As I've mentioned, it's not simply a matter of semantics (though that is part of it). You're positing this tutorial for those who may not have an in-depth knowledge about the differing mediums and proper technique so that they can learn. If I was coming to that tutorial with little or no prior knowledge, it's a safe bet I'd either think paint and primer are so similar they could be used interchangeably, get confused over terminology, and/or learn improper technique.

ABing paint over bare metal may work for you, but it is not a proper technique. You're simply applying acrylics over bare metal and allowing them to polymerize, there's really no true adhesion between the metal and paint. The all-round uniform plastic coating is the only thing holding your media together. To use an analogy - it's like putting on a big winter coat without any clothes underneath, zipping it up, and then saying that since it doesn't fall off your body that you're fully protected from the elements.


I had a guy suggest using thinned paint to do touch up after priming a while back (hitting spots that were missed with the spray can primer) and foolishly followed his advice recently. I just did that a week or so ago and when I mentioned it to a friend on Friday who has a degree in the graphic arts, he explained to me that paint is not primer and shouldn't be subsituted for it because it doesn't have the same adhesion properties as primer to the surface and also won't hold the paint like a good primer coat will. I went back and looked at the touched up parts of the model and the thinned paint had already flaked off of the metal in spots - doh! So this seems to confirm what you are saying above.

He suggested using Duplex sandable primer available at auto parts stores - its way cheaper than the GW or Armory stuff and lots of people swear by it (its designed for priming metal on cars). I've used it in the past and it works well but you just have to be careful to not spray it on too thick or it will fill in details (another rookie mistake I've made in the past). It does take several coats to get a good prime coat down though but you should spray several thin coats rather than one or two thick ones. I told him about the problems I was having with not getting good coverage (inside tracks, in open turrets, in halftracks etc.) and he suggested picking up the model and spot spraying with one touch of the nozzle button after they are mostly done to hit the spots that were missed and I tried this yesterday and it worked well.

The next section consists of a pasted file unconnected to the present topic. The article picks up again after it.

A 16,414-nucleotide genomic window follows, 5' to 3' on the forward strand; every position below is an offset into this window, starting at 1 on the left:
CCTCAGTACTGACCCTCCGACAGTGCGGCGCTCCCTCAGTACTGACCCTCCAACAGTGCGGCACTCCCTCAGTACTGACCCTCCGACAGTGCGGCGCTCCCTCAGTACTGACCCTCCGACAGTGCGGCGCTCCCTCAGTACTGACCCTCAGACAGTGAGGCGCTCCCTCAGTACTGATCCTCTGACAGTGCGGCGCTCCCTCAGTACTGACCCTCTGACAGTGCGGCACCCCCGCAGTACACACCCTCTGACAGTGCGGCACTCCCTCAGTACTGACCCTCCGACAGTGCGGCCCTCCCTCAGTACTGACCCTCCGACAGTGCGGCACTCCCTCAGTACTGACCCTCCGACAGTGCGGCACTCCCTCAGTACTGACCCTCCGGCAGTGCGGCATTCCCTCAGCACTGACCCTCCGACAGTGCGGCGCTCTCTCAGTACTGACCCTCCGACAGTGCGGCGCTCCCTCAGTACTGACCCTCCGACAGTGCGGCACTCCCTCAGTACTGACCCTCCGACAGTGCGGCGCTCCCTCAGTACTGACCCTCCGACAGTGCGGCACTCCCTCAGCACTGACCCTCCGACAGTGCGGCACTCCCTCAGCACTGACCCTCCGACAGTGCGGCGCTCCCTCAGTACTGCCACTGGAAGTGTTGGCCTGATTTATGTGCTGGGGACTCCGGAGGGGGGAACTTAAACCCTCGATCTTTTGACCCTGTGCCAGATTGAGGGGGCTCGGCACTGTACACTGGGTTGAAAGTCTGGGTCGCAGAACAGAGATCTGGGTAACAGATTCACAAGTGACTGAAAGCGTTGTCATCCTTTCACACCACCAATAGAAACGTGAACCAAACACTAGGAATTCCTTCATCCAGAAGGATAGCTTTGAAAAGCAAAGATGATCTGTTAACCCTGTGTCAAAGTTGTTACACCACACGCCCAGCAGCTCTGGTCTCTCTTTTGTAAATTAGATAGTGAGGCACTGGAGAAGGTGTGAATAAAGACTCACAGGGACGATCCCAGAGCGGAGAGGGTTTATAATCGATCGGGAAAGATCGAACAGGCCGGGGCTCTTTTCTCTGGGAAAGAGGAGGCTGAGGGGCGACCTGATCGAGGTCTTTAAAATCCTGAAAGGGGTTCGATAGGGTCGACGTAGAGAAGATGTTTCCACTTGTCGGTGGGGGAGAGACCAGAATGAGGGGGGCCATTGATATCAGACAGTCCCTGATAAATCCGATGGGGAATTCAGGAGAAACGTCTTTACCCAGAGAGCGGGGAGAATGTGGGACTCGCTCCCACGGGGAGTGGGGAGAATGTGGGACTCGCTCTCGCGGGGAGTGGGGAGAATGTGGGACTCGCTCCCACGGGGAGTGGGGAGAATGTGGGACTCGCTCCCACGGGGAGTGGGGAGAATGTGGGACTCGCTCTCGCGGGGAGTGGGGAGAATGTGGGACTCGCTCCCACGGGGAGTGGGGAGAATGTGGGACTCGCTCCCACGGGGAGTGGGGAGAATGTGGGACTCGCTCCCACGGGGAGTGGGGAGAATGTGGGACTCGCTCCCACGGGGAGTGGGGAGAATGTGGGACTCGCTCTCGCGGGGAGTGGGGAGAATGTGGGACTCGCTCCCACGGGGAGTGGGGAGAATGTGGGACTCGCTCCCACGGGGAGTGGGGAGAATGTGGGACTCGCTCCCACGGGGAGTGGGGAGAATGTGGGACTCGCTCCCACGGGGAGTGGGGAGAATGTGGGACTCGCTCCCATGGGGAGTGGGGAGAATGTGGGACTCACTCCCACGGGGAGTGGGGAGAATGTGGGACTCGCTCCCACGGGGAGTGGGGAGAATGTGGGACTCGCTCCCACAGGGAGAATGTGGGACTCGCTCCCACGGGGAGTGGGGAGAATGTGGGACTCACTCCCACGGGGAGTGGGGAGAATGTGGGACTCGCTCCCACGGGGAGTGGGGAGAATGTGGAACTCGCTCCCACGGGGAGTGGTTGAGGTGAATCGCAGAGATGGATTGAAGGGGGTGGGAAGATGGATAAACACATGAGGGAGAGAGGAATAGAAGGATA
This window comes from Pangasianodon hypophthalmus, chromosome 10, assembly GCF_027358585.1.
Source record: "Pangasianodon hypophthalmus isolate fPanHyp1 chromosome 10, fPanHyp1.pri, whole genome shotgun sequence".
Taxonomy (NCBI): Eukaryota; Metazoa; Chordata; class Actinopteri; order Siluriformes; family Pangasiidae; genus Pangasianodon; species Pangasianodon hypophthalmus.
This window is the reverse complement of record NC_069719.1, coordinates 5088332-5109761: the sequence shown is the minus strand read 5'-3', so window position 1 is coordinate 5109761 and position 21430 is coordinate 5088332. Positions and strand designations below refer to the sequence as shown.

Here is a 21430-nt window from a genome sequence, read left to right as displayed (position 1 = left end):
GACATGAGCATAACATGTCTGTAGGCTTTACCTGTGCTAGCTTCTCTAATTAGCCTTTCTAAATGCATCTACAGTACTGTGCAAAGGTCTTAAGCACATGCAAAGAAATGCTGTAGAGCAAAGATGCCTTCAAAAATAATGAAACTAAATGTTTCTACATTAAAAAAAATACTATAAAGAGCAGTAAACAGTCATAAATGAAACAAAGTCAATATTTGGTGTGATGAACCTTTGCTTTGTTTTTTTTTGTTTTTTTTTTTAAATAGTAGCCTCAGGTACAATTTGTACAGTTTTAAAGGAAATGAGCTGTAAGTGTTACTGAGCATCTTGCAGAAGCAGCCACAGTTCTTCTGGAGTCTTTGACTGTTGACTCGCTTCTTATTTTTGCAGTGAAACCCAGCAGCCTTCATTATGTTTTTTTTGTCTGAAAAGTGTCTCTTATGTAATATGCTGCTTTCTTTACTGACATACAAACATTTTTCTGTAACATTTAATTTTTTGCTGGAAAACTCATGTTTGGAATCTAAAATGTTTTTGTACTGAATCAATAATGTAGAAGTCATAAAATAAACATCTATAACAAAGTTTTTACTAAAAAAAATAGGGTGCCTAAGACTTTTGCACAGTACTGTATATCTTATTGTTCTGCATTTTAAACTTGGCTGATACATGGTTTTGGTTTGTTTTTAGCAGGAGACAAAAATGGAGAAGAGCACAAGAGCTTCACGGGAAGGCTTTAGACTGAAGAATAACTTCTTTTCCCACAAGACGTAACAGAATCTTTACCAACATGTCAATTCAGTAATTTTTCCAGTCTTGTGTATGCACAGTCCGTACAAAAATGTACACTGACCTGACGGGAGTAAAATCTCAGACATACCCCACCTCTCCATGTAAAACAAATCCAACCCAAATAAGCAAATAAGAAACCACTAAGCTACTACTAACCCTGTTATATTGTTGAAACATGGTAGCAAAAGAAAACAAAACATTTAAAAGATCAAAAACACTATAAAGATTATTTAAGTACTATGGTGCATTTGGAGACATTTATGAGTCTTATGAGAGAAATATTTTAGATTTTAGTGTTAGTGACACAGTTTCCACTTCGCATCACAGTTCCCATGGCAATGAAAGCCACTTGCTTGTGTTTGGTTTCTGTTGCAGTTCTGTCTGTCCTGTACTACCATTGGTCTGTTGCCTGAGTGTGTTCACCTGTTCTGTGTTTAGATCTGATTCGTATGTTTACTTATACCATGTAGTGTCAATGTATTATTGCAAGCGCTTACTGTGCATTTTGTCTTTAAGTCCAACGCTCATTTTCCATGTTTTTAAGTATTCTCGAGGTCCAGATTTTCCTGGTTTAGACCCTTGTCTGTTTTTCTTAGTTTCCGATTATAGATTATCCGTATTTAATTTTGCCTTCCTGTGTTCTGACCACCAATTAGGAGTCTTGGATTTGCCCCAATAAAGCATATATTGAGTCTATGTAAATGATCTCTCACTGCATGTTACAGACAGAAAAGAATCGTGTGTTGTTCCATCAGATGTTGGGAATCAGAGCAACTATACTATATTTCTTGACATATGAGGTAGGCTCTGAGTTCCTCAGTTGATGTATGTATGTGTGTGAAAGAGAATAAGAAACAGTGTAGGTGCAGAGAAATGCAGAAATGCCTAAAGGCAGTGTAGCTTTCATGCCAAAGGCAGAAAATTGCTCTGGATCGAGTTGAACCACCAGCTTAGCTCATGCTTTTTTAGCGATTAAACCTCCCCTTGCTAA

I was also thinking of getting some of the Vallejo primer as well to use for touch up with a brush. They even make it in dunkelgelb and green brown and other colors and it could even be used for repairing chips and stuff but I do like priming with a spray can since its faster. I've noticed that using paint on resin as a base isn't so bad but acrylic has a hard time adhering to metal from what I've observed especially if its really thin.

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Last edited by Schwerpunkt on Mon Jun 04, 2012 11:20 pm, edited 1 time in total.



Mon Jun 04, 2012 4:45 am
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With regard to the topic I will say that I was naive to the term priming and the actual substance used as a primer for a time. There are articles and discussions out there that use the term primer interchangeably with undercoat. Perhaps it may help to say that I am priming my models with paint rather than primer?

Regardless, I prime my infantry models with a white undercoat and then apply the base colours.

With AFVs my techniques have evolved from priming the model with the base coat colour. I now do the following steps:
Rigorous flash cleaning, resculpting, and recreating detail.
Cleaning with a pre-paint cleaning agent - Testors Plastic Prep
A couple of light coats of Vallejo Acrylic-Polyurethane Surface Primer (Grey) applied through an airbrush
Then the base coat colour, etc

I will say that I do go a little overboard on preparation. I do this to avoid the situations where I come to the final highlight or picking out of detail only to find that I missed a mould line or the paint chipped. This frustrates me no end and, if the problem requires it, I strip back the paint and start again. The pre-paint cleaning agent is clean off any impurities such as mould release or fingerprint oils from all of the preparation work (which I mostly do with latex gloves).

SonBae I will take the time to read your article. It is always worthwhile sharing your experiences with other fellow modellers/painters.


Mon Jun 04, 2012 5:58 am
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@Schwerpunkt...with regards to the metal flaking off. Did you seal that model with a varnish first?